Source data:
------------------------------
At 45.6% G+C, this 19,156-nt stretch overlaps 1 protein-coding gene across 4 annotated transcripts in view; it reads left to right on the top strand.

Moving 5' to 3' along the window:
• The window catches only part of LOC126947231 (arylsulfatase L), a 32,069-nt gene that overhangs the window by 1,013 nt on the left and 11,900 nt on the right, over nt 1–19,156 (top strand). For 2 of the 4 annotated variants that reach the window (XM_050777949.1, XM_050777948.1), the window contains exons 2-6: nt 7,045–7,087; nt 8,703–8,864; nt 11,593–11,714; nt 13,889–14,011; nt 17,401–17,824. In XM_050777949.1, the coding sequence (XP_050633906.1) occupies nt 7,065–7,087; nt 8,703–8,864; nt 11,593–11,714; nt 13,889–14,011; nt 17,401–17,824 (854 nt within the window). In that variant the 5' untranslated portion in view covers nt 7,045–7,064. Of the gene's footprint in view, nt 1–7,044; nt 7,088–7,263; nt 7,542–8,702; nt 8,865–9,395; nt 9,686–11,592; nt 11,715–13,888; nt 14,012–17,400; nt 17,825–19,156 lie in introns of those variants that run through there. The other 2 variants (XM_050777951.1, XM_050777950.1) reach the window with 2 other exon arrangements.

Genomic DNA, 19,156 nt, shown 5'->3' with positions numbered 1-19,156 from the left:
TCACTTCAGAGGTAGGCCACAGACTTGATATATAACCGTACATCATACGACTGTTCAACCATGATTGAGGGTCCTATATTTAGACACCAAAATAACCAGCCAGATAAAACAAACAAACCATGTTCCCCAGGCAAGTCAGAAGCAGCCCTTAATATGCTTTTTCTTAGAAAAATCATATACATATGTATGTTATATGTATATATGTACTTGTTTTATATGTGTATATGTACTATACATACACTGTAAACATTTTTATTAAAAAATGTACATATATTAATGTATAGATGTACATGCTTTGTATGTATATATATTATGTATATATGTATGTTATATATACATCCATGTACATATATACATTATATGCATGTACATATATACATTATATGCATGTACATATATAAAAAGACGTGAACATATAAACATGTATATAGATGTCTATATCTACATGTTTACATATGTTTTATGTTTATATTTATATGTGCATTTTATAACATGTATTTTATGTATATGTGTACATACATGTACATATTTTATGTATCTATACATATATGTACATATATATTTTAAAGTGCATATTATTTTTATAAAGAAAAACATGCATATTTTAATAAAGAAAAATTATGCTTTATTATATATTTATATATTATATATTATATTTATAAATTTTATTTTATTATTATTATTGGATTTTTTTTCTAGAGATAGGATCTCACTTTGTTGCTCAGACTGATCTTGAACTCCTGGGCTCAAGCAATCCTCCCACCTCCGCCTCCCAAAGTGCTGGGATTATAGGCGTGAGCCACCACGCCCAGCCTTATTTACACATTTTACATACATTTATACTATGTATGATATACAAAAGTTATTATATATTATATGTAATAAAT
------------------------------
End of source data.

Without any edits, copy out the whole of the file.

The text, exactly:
At 45.6% G+C, this 19,156-nt stretch overlaps 1 protein-coding gene across 4 annotated transcripts in view; it reads left to right on the top strand.

Moving 5' to 3' along the window:
• The window catches only part of LOC126947231 (arylsulfatase L), a 32,069-nt gene that overhangs the window by 1,013 nt on the left and 11,900 nt on the right, over nt 1–19,156 (top strand). For 2 of the 4 annotated variants that reach the window (XM_050777949.1, XM_050777948.1), the window contains exons 2-6: nt 7,045–7,087; nt 8,703–8,864; nt 11,593–11,714; nt 13,889–14,011; nt 17,401–17,824. In XM_050777949.1, the coding sequence (XP_050633906.1) occupies nt 7,065–7,087; nt 8,703–8,864; nt 11,593–11,714; nt 13,889–14,011; nt 17,401–17,824 (854 nt within the window). In that variant the 5' untranslated portion in view covers nt 7,045–7,064. Of the gene's footprint in view, nt 1–7,044; nt 7,088–7,263; nt 7,542–8,702; nt 8,865–9,395; nt 9,686–11,592; nt 11,715–13,888; nt 14,012–17,400; nt 17,825–19,156 lie in introns of those variants that run through there. The other 2 variants (XM_050777951.1, XM_050777950.1) reach the window with 2 other exon arrangements.

Genomic DNA, 19,156 nt, shown 5'->3' with positions numbered 1-19,156 from the left:
TCACTTCAGAGGTAGGCCACAGACTTGATATATAACCGTACATCATACGACTGTTCAACCATGATTGAGGGTCCTATATTTAGACACCAAAATAACCAGCCAGATAAAACAAACAAACCATGTTCCCCAGGCAAGTCAGAAGCAGCCCTTAATATGCTTTTTCTTAGAAAAATCATATACATATGTATGTTATATGTATATATGTACTTGTTTTATATGTGTATATGTACTATACATACACTGTAAACATTTTTATTAAAAAATGTACATATATTAATGTATAGATGTACATGCTTTGTATGTATATATATTATGTATATATGTATGTTATATATACATCCATGTACATATATACATTATATGCATGTACATATATACATTATATGCATGTACATATATAAAAAGACGTGAACATATAAACATGTATATAGATGTCTATATCTACATGTTTACATATGTTTTATGTTTATATTTATATGTGCATTTTATAACATGTATTTTATGTATATGTGTACATACATGTACATATTTTATGTATCTATACATATATGTACATATATATTTTAAAGTGCATATTATTTTTATAAAGAAAAACATGCATATTTTAATAAAGAAAAATTATGCTTTATTATATATTTATATATTATATATTATATTTATAAATTTTATTTTATTATTATTATTGGATTTTTTTTCTAGAGATAGGATCTCACTTTGTTGCTCAGACTGATCTTGAACTCCTGGGCTCAAGCAATCCTCCCACCTCCGCCTCCCAAAGTGCTGGGATTATAGGCGTGAGCCACCACGCCCAGCCTTATTTACACATTTTACATACATTTATACTATGTATGATATACAAAAGTTATTATATATTATATGTAATAAAT